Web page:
These were new and eventful times, and they framed our founding as an organisation and shaped our character and philosophy. In the words of our first chairman Peter Stanbury, then director of the Macleay Museum at the University of Sydney, the Trust was ‘anxious to maintain the highest possible standards’ while presenting our properties ‘in a lively and creative way’. In those first years, we were responsible for just two properties – Vaucluse House, the home of explorer and statesman William Wentworth and his family, and Elizabeth Bay House, built in 1835 for ‘gentleman scientist’ and colonial secretary Alexander Macleay, which features one of Australia’s finest Regency style interiors. In our first year 149,721 people came to visit us.

Since then the number and range of properties in our care have grown, along with the diversity and reach of our activities. We have a new name and face a rapidly changing social, economic and technological world. But the words and standards expressed by Peter Stanbury in our first year hold equally true. As does our role as the only government agency in Australia with the specific role of conserving, managing and interpreting house museums.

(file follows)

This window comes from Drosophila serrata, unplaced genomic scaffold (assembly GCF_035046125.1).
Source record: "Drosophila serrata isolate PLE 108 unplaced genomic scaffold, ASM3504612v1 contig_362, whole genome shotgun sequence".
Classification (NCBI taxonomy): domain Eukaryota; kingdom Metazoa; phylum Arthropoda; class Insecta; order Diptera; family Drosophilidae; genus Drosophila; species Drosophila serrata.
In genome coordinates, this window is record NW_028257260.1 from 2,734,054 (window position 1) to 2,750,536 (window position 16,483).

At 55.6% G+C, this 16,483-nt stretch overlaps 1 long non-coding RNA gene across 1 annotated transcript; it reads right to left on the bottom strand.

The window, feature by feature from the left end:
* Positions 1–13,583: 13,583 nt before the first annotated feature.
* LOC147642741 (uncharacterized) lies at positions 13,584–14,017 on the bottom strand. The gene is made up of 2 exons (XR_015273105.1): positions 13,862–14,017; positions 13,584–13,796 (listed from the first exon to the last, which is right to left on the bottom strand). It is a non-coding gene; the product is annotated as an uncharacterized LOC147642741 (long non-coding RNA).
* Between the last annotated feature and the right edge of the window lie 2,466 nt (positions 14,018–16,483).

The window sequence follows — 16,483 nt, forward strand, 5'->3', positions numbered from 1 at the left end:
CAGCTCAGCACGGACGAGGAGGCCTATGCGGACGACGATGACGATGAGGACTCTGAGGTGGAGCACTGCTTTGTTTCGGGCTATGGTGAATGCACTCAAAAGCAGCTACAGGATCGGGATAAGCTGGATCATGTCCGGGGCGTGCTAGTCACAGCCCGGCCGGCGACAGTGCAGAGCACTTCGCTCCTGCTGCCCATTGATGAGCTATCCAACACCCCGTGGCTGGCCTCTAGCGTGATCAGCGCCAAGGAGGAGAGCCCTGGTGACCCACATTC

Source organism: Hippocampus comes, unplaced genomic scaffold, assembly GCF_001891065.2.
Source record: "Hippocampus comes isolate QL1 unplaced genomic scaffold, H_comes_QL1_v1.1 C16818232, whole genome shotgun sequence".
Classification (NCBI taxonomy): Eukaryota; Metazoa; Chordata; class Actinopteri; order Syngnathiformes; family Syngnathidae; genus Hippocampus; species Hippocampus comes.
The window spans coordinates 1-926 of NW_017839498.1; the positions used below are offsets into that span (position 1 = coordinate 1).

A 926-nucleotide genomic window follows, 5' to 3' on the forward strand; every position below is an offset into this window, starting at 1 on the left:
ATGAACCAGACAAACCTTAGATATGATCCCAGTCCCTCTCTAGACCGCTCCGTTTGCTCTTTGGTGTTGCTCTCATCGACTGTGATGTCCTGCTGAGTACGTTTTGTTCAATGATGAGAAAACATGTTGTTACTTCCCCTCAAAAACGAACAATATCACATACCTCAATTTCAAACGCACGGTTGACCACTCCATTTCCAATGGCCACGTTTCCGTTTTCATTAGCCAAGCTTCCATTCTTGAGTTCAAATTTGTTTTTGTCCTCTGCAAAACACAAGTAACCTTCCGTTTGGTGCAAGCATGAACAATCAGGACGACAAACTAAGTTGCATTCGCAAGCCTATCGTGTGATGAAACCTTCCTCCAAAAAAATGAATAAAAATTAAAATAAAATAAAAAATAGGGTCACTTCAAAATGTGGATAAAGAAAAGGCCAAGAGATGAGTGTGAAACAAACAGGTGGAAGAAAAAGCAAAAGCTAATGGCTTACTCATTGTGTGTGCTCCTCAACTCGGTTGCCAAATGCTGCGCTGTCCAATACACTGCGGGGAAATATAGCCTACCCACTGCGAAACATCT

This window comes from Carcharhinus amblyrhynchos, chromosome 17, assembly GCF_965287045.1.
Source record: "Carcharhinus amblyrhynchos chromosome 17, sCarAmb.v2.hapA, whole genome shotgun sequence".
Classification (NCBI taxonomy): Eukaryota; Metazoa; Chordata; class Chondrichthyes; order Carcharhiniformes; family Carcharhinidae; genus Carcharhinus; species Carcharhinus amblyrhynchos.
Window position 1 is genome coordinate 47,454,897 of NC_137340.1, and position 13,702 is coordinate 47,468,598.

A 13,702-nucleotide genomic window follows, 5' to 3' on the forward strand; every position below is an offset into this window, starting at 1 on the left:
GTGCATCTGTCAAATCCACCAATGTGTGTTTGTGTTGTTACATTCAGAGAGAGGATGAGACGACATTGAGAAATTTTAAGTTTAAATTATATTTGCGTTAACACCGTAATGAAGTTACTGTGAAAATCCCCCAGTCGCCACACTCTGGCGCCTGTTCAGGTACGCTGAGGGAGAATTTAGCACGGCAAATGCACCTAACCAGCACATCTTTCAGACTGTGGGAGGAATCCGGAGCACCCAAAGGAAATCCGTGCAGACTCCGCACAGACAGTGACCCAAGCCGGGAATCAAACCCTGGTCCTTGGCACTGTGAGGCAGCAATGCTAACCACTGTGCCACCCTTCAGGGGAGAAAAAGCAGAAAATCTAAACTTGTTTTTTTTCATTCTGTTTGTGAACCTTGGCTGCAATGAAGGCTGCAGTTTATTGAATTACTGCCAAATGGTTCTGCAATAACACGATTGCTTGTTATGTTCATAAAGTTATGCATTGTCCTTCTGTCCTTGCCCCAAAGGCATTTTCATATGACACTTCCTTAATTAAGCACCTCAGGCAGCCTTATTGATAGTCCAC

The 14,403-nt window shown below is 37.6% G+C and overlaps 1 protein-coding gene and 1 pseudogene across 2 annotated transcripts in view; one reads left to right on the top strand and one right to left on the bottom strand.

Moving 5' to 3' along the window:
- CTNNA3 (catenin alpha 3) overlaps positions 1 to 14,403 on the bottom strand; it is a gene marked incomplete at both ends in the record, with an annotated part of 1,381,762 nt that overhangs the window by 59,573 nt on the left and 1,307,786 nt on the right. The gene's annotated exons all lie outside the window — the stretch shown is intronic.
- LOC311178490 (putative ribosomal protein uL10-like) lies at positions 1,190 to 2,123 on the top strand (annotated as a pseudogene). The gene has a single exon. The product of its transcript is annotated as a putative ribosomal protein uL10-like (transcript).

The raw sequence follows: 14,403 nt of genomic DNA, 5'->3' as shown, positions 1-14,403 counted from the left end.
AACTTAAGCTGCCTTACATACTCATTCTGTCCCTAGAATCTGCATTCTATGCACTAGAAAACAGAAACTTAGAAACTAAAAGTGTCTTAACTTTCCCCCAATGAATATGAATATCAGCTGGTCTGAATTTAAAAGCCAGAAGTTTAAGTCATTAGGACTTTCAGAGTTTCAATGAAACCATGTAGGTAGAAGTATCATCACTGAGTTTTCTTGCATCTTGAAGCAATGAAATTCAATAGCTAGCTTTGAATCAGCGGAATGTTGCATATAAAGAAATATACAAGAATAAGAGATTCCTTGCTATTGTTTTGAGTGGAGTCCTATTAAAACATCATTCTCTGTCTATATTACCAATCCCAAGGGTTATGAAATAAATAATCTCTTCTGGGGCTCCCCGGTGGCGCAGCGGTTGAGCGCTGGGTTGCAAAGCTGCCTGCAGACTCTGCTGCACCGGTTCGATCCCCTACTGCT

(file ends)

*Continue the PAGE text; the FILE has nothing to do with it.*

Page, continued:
Historic Houses Act 1980

Read the Historic Houses Act 1980 [external link]

The establishment of the Trust came out of a growing realisation that the State was the custodian of a steadily expanding number of the finest and most important houses in New South Wales … 

our first chairman Peter Stanbury, 19823​​



Our values

  • Complementing NSW Public Sector Values, we are:
  • Authentic
  • Bold
  • Collaborative
  • Passionate
  • A sociable host

Our approach

Our commitment to the audience is to maintain the museums, landscapes and collections with integrity whilst presenting the narrative of each in contemporary, compelling and relevant ways. We bring a considered and thoughtful approach to revealing the contemporary currency in places and things, and providing pleasure and enthusiasm for learning.

Our sites are held ‘in trust’ for future generations. Each has an individual plan for its conservation and management which embraces the specific qualities, significance and histories of that place and guides the approach to activities there. Our role is to give our properties and places a future as valuable as their past.

Find out more:


  • 1. Historic Houses Trust of NSW, Annual Report 1981/82, p3.
  • 2. Historic Houses Trust of NSW, Annual Report 1982/83, p5.
  • 3. Historic Houses Trust of NSW, Annual Report 1981/82, p4.